End of life management for products is a complex and difficult task. There are many moving parts and stakeholders involved in the process. If these objects are manufactured, it is because there is a demand and a market, therefore a profitability. The manufacturing processes are optimized to respond to the market and to allow the linear production of the most in demand models. The production is organized by company, each one managing the stakes of its products. But at the end of life, the equation is different. Managing the materials resulting from consumption is a collective need even before it is profitable. In addition to the challenge of ensuring the required investments, and thus making operations profitable, we must be equipped to handle an infinite diversity of products in different categories. We must build the digital tools to manage this complexity.
What is End of Life?
End of life (EOL) refers to the last stage in the product life cycle when it is no longer manufactured or supported by the manufacturer. At this stage, product users must find alternatives for continued use or disposal. Proper management of EOL products is important for both environmental and economic reasons. Improperly managed EOL products can lead to pollution and waste, which puts strain on our limited resources. In addition, improper management can also lead to increased costs associated with clean up and disposal.
The Complexity of End of Life Management
There are many complexities associated with managing end of life products. One complexity is that there are many stakeholders involved in the process including manufacturers, retailers, distributors, recyclers, and consumers. Each stakeholder has their own interests and goals which can make coordinating a smooth end of life process difficult. In addition, there is a great deal of diversity among products which makes managing them even more complex. Products vary in terms of size, shape, material composition, function, etc. This diversity makes it difficult to develop general guidelines for handling all products at end of life. Instead, each product must be evaluated on a case-by-case basis which requires significant time and resources.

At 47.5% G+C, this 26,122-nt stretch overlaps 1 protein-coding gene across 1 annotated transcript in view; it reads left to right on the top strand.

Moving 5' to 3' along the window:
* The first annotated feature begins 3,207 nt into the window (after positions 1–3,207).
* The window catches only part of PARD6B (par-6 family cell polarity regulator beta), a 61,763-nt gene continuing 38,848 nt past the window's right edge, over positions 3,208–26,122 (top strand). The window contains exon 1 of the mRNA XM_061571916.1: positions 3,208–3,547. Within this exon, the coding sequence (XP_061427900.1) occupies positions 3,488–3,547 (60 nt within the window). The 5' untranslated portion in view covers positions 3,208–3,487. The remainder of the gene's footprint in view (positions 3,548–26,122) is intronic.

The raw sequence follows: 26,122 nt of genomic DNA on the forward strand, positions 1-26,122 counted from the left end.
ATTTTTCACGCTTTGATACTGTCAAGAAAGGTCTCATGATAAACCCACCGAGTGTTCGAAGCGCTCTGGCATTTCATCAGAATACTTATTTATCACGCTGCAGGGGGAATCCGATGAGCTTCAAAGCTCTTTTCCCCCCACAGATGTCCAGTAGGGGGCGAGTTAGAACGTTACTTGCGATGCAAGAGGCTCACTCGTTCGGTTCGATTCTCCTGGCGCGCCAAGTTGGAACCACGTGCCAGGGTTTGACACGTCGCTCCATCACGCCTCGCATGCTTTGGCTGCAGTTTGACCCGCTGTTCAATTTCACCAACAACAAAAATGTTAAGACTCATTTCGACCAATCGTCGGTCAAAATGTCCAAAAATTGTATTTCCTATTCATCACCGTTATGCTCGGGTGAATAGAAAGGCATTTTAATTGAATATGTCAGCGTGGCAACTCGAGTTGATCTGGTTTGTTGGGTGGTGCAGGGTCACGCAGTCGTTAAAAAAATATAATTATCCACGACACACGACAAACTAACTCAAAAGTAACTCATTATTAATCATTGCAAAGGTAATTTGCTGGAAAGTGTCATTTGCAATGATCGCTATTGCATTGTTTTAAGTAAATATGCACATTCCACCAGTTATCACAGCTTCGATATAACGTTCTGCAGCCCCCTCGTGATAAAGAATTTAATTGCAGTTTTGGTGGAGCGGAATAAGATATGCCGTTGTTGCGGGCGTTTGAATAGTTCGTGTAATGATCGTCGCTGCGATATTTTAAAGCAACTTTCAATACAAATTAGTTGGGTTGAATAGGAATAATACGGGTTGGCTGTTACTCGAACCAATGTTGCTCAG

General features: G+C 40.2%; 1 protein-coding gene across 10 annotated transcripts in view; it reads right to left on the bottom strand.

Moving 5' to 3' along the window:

Developing Digital Tools to Manage End of Life Complexity
In order to effectively manage end of life products, we need to develop digital tools that can help us handle the diversity and complexity involved. These digital tools can help us track products throughout their life cycles so that we have better visibility into where they are and what condition they are in when they reach end of life. In addition, these tools can help us coordinate among all stakeholders involved so that we can manage end of life smoothly and efficiently.Digital tools alone cannot solve all our EOL management issues but they are essential for helping us effectively manage this complex process.
Ending the lifecycle of a product is phenomenally complex—therefore we need something much simpler like digital tools available at hand to coordinate between all stages until proper recycling occurs. By implementing these couple solutions we're one step closer into fixing a big issue will save us time, money and resources!